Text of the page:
Jean-Baptiste (John) LOEILLET (1680-1730)
Trio sonata in F, op. 1,1 [8:59]
Trio sonata in g minor, op. 1,3 [11:13]
Trio sonata in c minor, op. 1,5 [11:44]
Trio sonata in F, op. 2,2 [8:32]
Trio sonata in d minor, op. 2,4 [9:17]
Trio sonata in c minor, op. 2,6 [10:36]
rec. 2017, Historische Reitstadel, Neumarkt, Germany
CPO 555 143-2 [61:10]
In the 1970s, Dutch and Belgian radio broadcast a series about the Loeillet family, a Flemish dynasty of performing musicians and composers. Compositions by members of that family were performed by then leading players, such as the Kuijken brothers. As far as I know these recordings were never released on disc. At the time Loeillet wasn't exactly a household name, and unfortunately not much has changed. Their music still does not appear regularly on concert programmes and on CD. That is all the more remarkable as the Loeillets have written quite a lot for the recorder, and recorder players always complain about a lack of repertoire.
The article on 'Loeillet' in New Grove mentions six different musicians. The eldest is Pieter, who lived from 1651 to 1735 and was active as violinist and concertmaster. One of his sons was Jean-Baptiste, who called himself 'Loeillet de Gant' (Ghent). The other Jean-Baptiste was Pieter's nephew, and called himself 'John Loeillet of London', since he settled in the English capital around 1705.
The latter Loeillet is mentioned as a member of the Drury Lane orchestra in 1707. A couple of years later he played as flautist and oboist in the orchestra of the Queen's Theatre at the Haymarket. At about the same time he started to organize concerts at his home. It is here that the concerti grossi by Corelli received their first performance in England. This way Loeillet paid tribute to the Corellimania which had England in its grasp. It was not just Corelli's music which was very popular and was played across the country by musical societies. Music lovers and players embraced the Italian style at large, and this explains the popularity of Italian opera in the first half of the 18th century.
Loeillet's musical education in the southern Netherlands may have been largely French in scope, but in England he turned to the Italian style in his compositions. The two collections of trio sonatas, from which Epoca Barocca has selected six, bear witness to that. In 1722 he published a set of six trio sonatas "for Variety of Instruments". Three of these are for two transverse flutes, the other three for 'common flute' and oboe or violin. 'Common flute' was one of the names given to the recorder, which is played here in the Sonatas 1 and 5, whereas in Sonata No. 3 Epoca Barocca opted for the transverse flute. Although Loeillet modelled these sonatas after Corelli's trio sonatas, he takes some liberties, for instance in the number and order of movements. The Sonata in F closes with a sequence of three sections: gavotte - aria - allegro. The gavotte is a French dance, and the aria is for flute alone, which repeats the gavotte in the minor. In the Sonata in c minor the central movement is again in three sections: a poco largo is followed by a short adagio, full of Italian pathos, turning attacca into an andante. The closing movement of the Sonata in g minor is dominated by short motifs in the oboe, which are then repeated by the flute.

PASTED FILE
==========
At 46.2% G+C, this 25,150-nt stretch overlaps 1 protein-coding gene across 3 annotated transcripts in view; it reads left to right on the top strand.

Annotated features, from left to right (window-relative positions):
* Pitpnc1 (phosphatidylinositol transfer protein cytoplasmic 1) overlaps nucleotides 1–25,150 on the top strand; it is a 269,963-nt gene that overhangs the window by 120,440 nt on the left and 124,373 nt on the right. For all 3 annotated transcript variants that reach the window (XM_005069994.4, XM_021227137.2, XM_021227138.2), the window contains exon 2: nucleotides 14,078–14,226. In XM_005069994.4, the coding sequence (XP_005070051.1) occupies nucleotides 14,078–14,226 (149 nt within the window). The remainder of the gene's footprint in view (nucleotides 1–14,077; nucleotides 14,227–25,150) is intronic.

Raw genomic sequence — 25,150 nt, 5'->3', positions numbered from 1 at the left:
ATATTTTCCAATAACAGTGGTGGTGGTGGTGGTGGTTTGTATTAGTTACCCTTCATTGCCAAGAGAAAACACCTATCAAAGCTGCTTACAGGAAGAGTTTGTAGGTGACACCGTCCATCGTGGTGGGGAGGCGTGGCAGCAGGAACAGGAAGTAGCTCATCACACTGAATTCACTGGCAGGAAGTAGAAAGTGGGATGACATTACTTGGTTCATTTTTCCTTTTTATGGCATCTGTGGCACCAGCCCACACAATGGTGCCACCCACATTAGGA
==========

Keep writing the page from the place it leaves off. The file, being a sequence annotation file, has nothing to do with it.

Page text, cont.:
Around 1725 a second set of trio sonatas by Loeillet came from the press. This collection comprised twelve sonatas. Six were scored for two violins, three for two 'German flutes' (meaning transverse flutes) and three for oboe and 'common flute', all with basso continuo. The latter sonatas are performed here, and again two are played at the recorder (Nos. 2 and 6) and No. 4 at the transverse flute. Here Loeillet sticks more strictly to Corelli's form of the sonata da chiesa: all three are in four movements in the order slow - fast - slow - fast. The Sonata in F closes with an allegro, which is in fact a menuet with trio; the latter is a solo for the flute. The second movement of the Sonata in d minor is dominated by birdsong figures; it is followed by a pathetic adagio.
John Loeillet has not left a very large oeuvre. In addition to these two sets of trio sonatas, he published another set of twelve for two flutes and two recorders respectively as his Op. 3, as well as nine Lessons for harpsichord. The sonatas played here and other sonatas I have heard in previous recordings show that he was a fine composer who mastered the Italian style and was able to provide the amateurs of his days with nice music to play at home. As these sonatas offer different options with regard to the scoring, virtually every chamber ensemble can find here some attractive music to include in their concerts. It is to be hoped that John Loeillet's sonatas will be performed more often.
Epoca Barocca likes to perform and record lesser-known repertoire, and they deserve praise for that. It is probably not the most imaginative ensemble as far as the interpretation is concerned. The performances on this disc are very solid and enjoyable. Sometimes I would have liked a faster tempo and, especially in the slow movements, more dynamic differentation, for instance on long notes. However, if you want to add something unfamiliar to your collection, this is a disc to consider. I am sure you will enjoy what is on offer here.
Johan van Veen